OCTOBER 22, 2019
The Library of Congress’ annual teacher institutes allow educators from across the country to ascend on the nation’s capital to get a first-hand look at primary sources and all the library has to offer. Nearly 100 people participated in the three annual conferences this year! I was fortunate to attend the institute this summer on behalf of the iCivics Educator Network. Throughout the week, I truly got to experience several “Aha!” moments while attending a very beneficial professional development.
Established in 1800, the Library of Congress has more than 168 million items ranging from Cuneiform tablets dating back to 4,000 years ago to a collection of 17th-18th century Stradivarius stringed instruments. The items, housed in more than two million square feet, tell the story of America’s past and keep the country’s history alive. One of the many highlights of the week was a private tour of the Main Reading Room in the Jefferson Building (one of three Library of Congress’ buildings) to learn about the facility’s art and architecture.
The week-long institute allows educators to observe the primary sources in person and obtain information on utilizing online resources for use in their classrooms. Teachers learn strategies for using both primary and secondary sources, including analysis tools for books, maps, photographs and musical recordings.
The culminating activity for all participants for the week is to create a primary source activity to incorporate into their classrooms this fall. A variety of lessons were created that included using local maps that showed population growth to letters from America’s forefathers that addressed the issue of slavery.
Some of these most impressionable moments for me included seeing Madison’s 12 articles, the Bill of Rights as submitted to the states; Walt Whitman’s list of observations he made while volunteering in Civil War hospitals that he later used to write Memoranda during the War; and original sheet music from Why Can’t a Girl Be a Soldier? It is one thing to read about historical documents, but it is certainly another to actually see them in original form and think about the hands that held them and the brilliant minds that wrote the words that appear on the paper. It truly brings history to life.
Another highlight was the tour of the Main Reading Room, which allowed us to explore a beautiful area that most are seldom able to do. The amazing construction of its awe-inspiring beauty is truly not appreciated until you look up to the dome as the sun is shining through and see the intricate details of The Evolution of Civilization and realize what a great American marvel this sight truly is. (Teacher nerd moment: while in the reading room, I got to sit in the seat Nicolas Cage did in National Treasure!)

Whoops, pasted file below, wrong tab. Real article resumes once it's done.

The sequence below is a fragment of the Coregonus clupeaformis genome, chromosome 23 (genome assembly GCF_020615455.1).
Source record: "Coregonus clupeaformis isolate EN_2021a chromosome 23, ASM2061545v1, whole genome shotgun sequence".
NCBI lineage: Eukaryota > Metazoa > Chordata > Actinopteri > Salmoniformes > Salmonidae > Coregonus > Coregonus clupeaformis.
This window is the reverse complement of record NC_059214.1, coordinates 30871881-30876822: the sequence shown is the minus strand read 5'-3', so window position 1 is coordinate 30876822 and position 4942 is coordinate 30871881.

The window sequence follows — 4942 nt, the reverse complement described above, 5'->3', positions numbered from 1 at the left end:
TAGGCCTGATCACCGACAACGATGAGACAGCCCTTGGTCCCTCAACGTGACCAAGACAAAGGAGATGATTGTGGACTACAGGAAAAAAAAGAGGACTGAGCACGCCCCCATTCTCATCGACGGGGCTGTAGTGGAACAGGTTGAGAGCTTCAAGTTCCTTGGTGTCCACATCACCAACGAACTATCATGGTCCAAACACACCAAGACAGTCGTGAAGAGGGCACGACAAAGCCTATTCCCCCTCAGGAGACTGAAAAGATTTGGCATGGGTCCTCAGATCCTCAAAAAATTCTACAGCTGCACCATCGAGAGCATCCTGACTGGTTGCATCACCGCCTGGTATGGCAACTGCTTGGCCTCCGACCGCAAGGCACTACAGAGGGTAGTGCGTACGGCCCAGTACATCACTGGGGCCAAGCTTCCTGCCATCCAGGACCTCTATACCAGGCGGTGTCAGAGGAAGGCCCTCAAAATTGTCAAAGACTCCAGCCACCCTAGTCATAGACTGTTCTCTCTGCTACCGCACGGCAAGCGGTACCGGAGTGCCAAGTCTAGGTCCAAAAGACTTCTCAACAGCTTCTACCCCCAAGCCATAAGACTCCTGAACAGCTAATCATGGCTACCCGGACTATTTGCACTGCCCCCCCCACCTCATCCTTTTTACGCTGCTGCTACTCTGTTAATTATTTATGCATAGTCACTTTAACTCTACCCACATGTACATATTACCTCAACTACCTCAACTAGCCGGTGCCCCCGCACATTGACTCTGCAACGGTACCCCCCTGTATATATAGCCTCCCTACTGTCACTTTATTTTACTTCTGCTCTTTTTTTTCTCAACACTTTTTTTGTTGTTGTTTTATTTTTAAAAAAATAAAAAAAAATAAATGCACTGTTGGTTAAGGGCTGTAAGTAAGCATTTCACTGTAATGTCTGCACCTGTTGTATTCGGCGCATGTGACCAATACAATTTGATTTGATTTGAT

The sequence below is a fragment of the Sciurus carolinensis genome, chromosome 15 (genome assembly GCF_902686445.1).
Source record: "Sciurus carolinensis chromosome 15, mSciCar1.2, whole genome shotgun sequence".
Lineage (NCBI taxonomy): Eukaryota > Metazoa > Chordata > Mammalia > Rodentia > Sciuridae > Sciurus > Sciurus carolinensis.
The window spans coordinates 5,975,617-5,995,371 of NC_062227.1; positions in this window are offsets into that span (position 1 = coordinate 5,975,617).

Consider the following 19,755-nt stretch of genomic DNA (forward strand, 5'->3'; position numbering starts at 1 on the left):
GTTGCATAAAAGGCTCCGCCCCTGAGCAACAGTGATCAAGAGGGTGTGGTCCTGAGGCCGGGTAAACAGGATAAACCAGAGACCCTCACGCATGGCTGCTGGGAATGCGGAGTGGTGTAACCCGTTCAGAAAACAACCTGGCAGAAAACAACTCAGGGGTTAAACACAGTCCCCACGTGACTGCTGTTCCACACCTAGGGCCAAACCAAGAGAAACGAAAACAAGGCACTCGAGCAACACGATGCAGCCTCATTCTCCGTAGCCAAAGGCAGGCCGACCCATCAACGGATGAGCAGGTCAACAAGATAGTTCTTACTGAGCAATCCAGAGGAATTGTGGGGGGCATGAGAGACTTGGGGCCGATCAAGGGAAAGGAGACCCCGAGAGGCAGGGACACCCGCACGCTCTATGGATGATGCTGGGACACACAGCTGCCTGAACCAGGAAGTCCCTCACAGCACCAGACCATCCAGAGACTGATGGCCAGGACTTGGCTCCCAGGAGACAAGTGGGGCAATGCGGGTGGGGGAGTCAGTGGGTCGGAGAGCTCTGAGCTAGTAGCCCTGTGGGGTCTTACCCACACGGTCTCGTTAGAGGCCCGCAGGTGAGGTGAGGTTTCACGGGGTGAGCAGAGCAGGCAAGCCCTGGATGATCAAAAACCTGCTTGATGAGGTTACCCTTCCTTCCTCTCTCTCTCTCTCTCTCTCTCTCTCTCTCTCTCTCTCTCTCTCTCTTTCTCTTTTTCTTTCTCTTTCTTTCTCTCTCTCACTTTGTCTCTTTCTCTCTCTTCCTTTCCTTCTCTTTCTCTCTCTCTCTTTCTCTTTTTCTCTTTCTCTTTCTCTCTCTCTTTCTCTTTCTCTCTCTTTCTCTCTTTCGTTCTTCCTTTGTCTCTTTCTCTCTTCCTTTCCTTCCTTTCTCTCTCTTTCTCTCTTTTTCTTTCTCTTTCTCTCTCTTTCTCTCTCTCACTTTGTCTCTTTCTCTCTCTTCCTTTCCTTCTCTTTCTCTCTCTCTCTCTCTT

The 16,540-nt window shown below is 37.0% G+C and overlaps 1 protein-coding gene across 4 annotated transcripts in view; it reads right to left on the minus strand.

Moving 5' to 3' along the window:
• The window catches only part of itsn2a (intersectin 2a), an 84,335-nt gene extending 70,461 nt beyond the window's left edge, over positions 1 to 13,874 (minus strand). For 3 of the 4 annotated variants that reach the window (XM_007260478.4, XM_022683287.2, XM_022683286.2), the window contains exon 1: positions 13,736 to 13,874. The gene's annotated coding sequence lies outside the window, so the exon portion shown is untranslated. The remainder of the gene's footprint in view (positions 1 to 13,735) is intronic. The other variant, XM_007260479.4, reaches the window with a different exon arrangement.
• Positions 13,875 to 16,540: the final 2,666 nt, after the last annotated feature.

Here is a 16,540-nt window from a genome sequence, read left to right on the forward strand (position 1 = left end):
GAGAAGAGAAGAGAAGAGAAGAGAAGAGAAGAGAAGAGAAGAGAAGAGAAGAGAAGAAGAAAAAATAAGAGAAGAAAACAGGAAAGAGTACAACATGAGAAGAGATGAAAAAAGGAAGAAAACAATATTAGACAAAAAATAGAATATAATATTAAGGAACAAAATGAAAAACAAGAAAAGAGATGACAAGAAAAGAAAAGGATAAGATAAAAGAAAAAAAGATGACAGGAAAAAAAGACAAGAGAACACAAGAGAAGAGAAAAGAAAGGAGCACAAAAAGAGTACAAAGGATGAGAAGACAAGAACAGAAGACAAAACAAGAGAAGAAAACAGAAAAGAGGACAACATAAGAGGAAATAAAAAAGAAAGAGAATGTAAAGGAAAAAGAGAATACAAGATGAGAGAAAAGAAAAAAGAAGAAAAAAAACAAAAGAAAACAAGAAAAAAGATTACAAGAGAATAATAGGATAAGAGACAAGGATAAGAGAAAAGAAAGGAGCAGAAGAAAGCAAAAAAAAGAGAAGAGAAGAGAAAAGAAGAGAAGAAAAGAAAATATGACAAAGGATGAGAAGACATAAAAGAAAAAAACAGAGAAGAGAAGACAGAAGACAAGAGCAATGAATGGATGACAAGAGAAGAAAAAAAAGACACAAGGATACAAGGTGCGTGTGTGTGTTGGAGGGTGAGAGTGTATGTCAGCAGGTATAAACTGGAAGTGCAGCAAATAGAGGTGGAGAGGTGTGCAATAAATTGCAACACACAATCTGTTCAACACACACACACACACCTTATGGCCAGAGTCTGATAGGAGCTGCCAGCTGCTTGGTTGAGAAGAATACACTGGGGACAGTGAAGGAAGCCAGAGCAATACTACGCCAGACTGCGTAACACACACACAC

To leave with great memories of the Library of Congress is something I will always treasure, but being able to know how to use the library’s online resources and copies of numerous primary sources that I can use in my classroom was the icing on the cake. Already this school year, I have been able to plan numerous activities using the primary and secondary sources, several of which have included a tie-in to the iCivics curriculum. For example, I used Madison’s original notes on debates at the Federal Constitutional Convention, played iCivics’ Race to Ratify, and finished the lesson with Jefferson’s letters to Madison. This allowed students to truly understand the intent of the federalists and the obstacles they faced. Another lesson, I used to follow the teaching of the Bill of Rights was to play the Do I Have a Right: Bill of Rights edition, and then have students examine political cartoons throughout modern America from the Library of Congress’ vast collection. This allowed students to observe how those rights are applicable today.
I have been a Social Studies educator for over twenty years and have attended numerous professional developments; however, there has never been one more beneficial than the Library of Congress’ Teaching with Primary Sources Summer Teacher Institute. I not only learned, observed, and experienced but I imagined. I imagined the impact my learning will have on my teaching. I imagined the influence my new resources will have on my colleagues. But most importantly, I imagined the difference I will be able to make for my students and the lasting impact it may have. Inscribed on the Library of Congress Madison building is the quote, “Knowledge will forever govern ignorance”. Let us prepare our future generations with a strong mind, a wealth of knowledge, and a book in their hand, so they can learn from the past, yet pave the way for the future.
For more information on the Library of Congress's summer institutes, you can visit their website.
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Written By Allyson McNaboe
Allyson teaches 9th-12th Civics, World History, AP Psychology in Philippi, West Virginia. She has been a member of the iCivics Education Network since December 2018.